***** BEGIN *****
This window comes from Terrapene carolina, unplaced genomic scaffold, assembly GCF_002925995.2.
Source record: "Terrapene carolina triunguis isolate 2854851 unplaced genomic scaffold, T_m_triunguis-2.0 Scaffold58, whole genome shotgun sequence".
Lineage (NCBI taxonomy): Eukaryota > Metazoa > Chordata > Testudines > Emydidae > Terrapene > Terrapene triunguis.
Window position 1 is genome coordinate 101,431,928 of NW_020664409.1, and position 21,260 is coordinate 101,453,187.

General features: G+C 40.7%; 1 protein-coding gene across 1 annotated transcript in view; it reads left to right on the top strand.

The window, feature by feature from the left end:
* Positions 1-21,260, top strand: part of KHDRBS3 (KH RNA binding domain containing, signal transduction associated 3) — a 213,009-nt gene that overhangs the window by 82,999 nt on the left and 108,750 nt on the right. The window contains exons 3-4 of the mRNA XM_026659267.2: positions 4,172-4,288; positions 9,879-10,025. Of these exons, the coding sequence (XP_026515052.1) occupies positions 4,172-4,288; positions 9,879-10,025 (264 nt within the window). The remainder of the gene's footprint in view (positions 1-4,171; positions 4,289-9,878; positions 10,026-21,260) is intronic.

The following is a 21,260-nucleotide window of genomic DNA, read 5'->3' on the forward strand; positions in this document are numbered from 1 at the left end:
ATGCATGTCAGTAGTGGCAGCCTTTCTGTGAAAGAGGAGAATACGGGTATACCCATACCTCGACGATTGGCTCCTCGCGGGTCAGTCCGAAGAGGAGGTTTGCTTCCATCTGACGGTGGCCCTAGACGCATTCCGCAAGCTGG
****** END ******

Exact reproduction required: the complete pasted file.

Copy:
This window comes from Terrapene carolina, unplaced genomic scaffold, assembly GCF_002925995.2.
Source record: "Terrapene carolina triunguis isolate 2854851 unplaced genomic scaffold, T_m_triunguis-2.0 Scaffold58, whole genome shotgun sequence".
Lineage (NCBI taxonomy): Eukaryota > Metazoa > Chordata > Testudines > Emydidae > Terrapene > Terrapene triunguis.
Window position 1 is genome coordinate 101,431,928 of NW_020664409.1, and position 21,260 is coordinate 101,453,187.

General features: G+C 40.7%; 1 protein-coding gene across 1 annotated transcript in view; it reads left to right on the top strand.

The window, feature by feature from the left end:
* Positions 1-21,260, top strand: part of KHDRBS3 (KH RNA binding domain containing, signal transduction associated 3) — a 213,009-nt gene that overhangs the window by 82,999 nt on the left and 108,750 nt on the right. The window contains exons 3-4 of the mRNA XM_026659267.2: positions 4,172-4,288; positions 9,879-10,025. Of these exons, the coding sequence (XP_026515052.1) occupies positions 4,172-4,288; positions 9,879-10,025 (264 nt within the window). The remainder of the gene's footprint in view (positions 1-4,171; positions 4,289-9,878; positions 10,026-21,260) is intronic.

The following is a 21,260-nucleotide window of genomic DNA, read 5'->3' on the forward strand; positions in this document are numbered from 1 at the left end:
ATGCATGTCAGTAGTGGCAGCCTTTCTGTGAAAGAGGAGAATACGGGTATACCCATACCTCGACGATTGGCTCCTCGCGGGTCAGTCCGAAGAGGAGGTTTGCTTCCATCTGACGGTGGCCCTAGACGCATTCCGCAAGCTGG